A COURT battle looms as two families of a tycoon who recently died fight over the ownership and control of his vast business empire reported to be worth hundreds of billions of pesos.
First blood had already been drawn when his second wife took to court in Makati for approval of a will purportedly left with her by the magnate. But the matriarch of the first family is reportedly contesting the probate petition set to be heard this month.
Parties familiar with the case said the first wife will assert her status as the lawful surviving spouse and defend the birthrights of her children by the man whom she loved and companioned for some 60 years.
Our reference here to a “first” and a “second” wife is based only on their claimed date of marriage to the taipan, without inferring any legal priority or ascendancy. He married the first wife reportedly in 1961 in Hong Kong, antedating that of the second.
We do not have copies of the supposed marriage contracts, but some lawyers we have consulted opined that if the earlier marriage is valid, it could mean that the marriage claimed by the second wife could be bigamous.
Last we heard, the first wife resides in South Forbes, and the second in North Forbes. The man carefully managed his time, especially his eating and sleeping, between the two nearby locations.
Under the new civil code, lawyers have told us, even a common law wife is legally entitled to a reasonable share of the estate, and that illegitimate children are also entitled to half a share from the shares of the legitimate offsprings.
My unsolicited opinion as a non-lawyer who has lived life long enough is for the parties to just work out an amicable settlement since there is more than enough ($4.3 billion, according to Forbes magazine) for everybody anyway.
The tycoon, who died at age 85 of pancreatic cancer last November, has two children with his first wife, and four with the second.
On his business empire depend thousands of workers and employees in various companies, some of which are blue chip and publicly listed, while some are in joint venture with large foreign firms. The second wife’s family controls many of the blue chip corporations.
He was also into auto, property development, power generation and insurance. As a young entrepreneur who had experienced difficulty borrowing from a bank, he decided to put up his own. That bank is now one of the country’s largest and most trusted.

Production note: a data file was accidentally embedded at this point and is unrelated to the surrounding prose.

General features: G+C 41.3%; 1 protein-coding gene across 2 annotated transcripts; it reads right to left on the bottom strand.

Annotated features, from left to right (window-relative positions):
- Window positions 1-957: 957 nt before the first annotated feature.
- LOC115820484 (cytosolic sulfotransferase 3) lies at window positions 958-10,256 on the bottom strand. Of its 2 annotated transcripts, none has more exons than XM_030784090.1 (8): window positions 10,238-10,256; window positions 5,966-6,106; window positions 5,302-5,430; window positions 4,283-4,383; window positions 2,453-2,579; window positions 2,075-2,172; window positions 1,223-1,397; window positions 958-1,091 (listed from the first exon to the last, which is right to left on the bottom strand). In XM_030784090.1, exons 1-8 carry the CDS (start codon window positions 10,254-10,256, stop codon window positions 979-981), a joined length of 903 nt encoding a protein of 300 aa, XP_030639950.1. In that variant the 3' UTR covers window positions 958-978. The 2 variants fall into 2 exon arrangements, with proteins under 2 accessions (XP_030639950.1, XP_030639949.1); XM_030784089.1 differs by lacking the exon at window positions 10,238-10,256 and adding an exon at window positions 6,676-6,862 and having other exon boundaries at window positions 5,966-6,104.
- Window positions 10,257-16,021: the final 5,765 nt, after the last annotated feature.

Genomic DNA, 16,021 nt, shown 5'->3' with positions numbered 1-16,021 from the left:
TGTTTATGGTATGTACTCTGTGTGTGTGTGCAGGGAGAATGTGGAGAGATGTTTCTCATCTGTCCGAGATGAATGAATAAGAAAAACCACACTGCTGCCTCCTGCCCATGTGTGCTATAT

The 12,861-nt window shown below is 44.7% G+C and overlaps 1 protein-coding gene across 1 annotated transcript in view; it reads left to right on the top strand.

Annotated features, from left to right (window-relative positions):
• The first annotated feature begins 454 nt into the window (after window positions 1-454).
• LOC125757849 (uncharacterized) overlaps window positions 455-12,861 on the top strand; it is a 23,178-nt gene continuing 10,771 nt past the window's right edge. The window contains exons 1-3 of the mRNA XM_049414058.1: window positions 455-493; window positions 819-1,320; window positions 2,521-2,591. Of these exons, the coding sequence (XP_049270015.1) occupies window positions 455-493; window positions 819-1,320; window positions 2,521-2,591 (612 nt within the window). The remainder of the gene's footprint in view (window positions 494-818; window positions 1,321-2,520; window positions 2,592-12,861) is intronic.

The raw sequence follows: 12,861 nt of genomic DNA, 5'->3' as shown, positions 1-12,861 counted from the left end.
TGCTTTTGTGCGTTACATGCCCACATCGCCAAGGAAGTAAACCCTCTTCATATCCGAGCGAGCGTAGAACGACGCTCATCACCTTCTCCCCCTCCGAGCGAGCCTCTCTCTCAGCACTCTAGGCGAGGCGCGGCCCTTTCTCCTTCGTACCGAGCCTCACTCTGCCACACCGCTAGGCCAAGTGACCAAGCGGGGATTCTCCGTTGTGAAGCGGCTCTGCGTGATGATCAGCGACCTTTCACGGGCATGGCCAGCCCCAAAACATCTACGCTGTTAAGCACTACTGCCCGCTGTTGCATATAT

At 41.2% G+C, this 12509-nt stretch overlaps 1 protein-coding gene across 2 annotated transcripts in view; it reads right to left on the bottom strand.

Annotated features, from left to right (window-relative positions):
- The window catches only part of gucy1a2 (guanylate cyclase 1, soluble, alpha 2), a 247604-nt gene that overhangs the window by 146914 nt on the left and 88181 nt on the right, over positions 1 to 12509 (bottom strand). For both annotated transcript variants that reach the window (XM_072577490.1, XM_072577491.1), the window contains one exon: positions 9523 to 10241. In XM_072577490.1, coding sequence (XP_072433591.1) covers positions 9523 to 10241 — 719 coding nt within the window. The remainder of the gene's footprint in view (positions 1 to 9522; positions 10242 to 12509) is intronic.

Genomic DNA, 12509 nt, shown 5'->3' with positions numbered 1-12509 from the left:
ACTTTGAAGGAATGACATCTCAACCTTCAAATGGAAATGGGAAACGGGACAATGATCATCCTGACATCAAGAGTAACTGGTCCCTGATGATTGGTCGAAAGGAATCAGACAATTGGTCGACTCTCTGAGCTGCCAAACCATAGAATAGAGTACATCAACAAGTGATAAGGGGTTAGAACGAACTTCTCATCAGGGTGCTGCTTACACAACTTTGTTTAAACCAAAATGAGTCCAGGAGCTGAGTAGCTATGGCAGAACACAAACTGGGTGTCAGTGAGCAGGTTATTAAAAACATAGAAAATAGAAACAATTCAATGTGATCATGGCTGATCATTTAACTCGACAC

His first wife, a Filipina who used to work in a bank, was said to have helped him immensely in the paperwork and the followup with the Central Bank in setting up his own bank.
• Estate planning avoids inheritance taxes
IT LOOKS uncharacteristic for an astute businessman to have foregone estate planning that would have systematically distributed his assets during his lifetime. The will and testament that he left could cause more problems than resolve differences between his families.
Estate planning is often left out of the bucket-list of Filipinos. Most people either just shrug it off or simply put off making one while hoping that the inevitable does not come yet.
Gerald Sacks, an expert on estate planning, describes it as a detailed and systematic study of the personal and financial affairs of an individual. The goal is to so dispose of assets, especially properties and earnings, as to give his heirs maximum benefits and satisfaction.
“You can avoid jealousy and hatred,” says Sacks, “with one stroke of the pen.”
There is no more need for a will when there is estate planning, since the properties would have already been distributed before death. Many wealthy individuals use this device to avoid paying huge estate or inheritance taxes, which are higher than ordinary transfer taxes (like for capital gains).
Absence of such a plan subjects survivors to the myriad complex laws on succession. Chapter 1 of Book 3 of the New Civil Code provides the legal gobbledygook on succession, being one of the modes of transfer of property.